IFA is in full swing and we’re here with Hisense getting the lowdown on all things Mini LED. The OLED alternative is being championed by Hisense, and apparently for good reason, as it has been touting its benefits over OLED.
In a breakdown of its 2023 line-up (including the U8K, U7K and E7K Pro, all of which we have reviewed), Hisense noted that there’s only one OLED model in its current UK lineup, instead opting to outfit its “Hero” products with its version of Mini LED, dubbed ULED. To us, this seems to be at odds with practically every other TV manufacturer’s game plan, which mostly involves striving for high-end OLED flagship models. Hisense isn’t interested in following the crowd however, instead they’re working with Mini LED to better suit their aims.
Starting with the obvious, OLED TVs are expensive. Hisense recognises its position in the market in this regard as a provider of mid-level to higher-end TVs, but perhaps not at the same level as LG or Sony when it comes to the more premium end of the scale. Ultimately, Mini LED is the cheaper of the two technologies to develop, but that doesn’t mean you have to compromise on performance, at least in Hisense’s opinion.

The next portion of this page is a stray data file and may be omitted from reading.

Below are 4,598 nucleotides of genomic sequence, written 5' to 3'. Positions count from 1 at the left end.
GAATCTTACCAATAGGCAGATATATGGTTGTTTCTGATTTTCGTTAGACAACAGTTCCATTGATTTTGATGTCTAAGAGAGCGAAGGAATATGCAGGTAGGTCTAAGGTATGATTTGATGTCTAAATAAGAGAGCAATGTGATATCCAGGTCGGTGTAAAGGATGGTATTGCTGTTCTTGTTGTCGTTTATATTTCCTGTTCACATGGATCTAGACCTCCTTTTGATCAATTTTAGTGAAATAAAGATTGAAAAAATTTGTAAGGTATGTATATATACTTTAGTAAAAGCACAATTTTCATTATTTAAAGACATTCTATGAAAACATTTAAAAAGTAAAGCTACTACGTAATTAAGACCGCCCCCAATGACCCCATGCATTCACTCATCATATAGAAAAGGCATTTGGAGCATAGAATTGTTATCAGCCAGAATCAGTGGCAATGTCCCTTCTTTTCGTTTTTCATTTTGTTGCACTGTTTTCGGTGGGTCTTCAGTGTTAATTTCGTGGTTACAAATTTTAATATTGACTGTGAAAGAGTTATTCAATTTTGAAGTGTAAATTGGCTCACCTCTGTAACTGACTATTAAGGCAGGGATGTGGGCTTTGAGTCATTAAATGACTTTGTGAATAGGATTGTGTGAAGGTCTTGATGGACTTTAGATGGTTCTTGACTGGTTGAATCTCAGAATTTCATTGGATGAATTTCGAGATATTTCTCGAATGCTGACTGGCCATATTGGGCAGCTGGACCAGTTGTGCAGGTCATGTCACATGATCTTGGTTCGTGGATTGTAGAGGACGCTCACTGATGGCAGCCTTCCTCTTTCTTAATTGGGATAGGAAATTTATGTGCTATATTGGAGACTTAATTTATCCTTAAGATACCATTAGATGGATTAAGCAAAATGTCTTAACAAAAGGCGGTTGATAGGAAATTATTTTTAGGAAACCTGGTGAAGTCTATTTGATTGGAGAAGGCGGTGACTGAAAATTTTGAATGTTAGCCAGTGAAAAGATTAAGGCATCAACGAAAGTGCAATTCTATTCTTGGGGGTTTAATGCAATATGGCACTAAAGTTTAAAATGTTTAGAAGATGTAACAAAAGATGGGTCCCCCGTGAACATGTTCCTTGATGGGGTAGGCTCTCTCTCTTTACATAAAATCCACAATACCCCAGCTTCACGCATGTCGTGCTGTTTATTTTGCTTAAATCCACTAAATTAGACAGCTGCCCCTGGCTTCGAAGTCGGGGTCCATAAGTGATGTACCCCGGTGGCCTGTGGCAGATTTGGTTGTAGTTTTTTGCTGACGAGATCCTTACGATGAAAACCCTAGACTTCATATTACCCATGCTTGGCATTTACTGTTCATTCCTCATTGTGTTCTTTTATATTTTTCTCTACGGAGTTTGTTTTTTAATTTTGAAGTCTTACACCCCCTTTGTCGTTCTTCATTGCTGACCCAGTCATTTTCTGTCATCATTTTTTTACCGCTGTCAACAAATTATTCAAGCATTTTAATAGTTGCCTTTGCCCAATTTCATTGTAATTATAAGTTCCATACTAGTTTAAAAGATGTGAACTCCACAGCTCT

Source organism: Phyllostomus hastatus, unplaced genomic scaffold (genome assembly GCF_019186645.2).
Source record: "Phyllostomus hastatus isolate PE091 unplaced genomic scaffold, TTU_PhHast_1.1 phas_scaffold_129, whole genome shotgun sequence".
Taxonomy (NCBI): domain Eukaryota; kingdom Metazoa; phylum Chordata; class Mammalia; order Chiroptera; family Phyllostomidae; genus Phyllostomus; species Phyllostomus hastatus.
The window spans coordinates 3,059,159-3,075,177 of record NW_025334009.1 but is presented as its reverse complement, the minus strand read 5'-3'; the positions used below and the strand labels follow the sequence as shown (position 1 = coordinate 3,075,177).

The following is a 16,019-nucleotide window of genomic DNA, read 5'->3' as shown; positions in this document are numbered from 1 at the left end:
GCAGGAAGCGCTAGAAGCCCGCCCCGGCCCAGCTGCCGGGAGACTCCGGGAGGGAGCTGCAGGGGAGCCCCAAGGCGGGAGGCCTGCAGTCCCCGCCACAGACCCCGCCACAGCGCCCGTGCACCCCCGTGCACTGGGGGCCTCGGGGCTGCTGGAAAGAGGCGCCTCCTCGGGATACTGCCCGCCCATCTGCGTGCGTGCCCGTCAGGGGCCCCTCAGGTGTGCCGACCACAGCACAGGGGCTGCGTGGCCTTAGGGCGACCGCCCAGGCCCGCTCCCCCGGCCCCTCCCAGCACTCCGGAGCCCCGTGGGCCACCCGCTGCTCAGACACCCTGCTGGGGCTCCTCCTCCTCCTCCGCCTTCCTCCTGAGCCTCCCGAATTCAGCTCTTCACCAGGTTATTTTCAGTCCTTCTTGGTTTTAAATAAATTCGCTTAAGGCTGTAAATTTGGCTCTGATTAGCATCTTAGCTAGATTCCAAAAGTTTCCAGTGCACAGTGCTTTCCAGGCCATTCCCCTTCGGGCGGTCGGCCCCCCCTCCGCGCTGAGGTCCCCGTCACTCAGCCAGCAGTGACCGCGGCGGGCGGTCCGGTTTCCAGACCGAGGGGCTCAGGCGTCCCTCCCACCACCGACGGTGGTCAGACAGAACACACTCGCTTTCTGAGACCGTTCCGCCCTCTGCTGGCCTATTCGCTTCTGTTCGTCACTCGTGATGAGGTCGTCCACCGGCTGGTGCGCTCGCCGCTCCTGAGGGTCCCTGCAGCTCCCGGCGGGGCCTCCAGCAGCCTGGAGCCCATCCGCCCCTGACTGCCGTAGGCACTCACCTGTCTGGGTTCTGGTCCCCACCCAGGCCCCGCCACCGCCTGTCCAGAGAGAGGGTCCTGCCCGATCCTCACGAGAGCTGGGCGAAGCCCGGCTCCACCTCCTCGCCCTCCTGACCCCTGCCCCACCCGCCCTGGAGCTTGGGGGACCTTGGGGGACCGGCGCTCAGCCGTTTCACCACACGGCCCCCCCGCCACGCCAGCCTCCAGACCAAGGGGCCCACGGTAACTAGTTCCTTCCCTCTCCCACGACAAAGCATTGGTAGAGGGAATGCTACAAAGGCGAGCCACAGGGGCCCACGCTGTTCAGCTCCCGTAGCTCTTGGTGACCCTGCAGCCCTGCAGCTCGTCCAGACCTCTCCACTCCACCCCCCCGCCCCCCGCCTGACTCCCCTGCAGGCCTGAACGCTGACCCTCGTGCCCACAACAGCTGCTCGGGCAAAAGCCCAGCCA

In a quick briefing given by Wood Bi of the product planning team at Hisense, we learn that it considers the benefits of Mini LED and the shortcomings of OLED enough to make the former screen technology the better of the two. While he did admit that OLED is better in regards to viewing angles and contrast, his counterpoint centred on the issue of burn in and brightness.
While burn in is still a considerable issue for many OLED units (who wants to ruin their expensive TV?) many manufacturers are taking steps to mitigate this. We think it’s a valid concern, but perhaps not deal breaking.
Brightness, on the other hand, is a long standing issue with traditional WOLED panels and one that’s only being solved with newer, more expensive screen tech such as Multi-Lens Array (as seen on the LG G3) and QD-OLED (featured on the Samsung S95C). Mini LED can push this much further, with Wood hinting at a brightness figure north of 3000 nits in the upcoming reference UX N model, that we briefly managed to get hands-on with during our tour of Hisense’s stand at IFA.
Even the newer upgraded OLED panels can’t match these figures (yet), making Mini LED the preferable technology if brightness is your main concern – as it is Hisense’s, it would seem.
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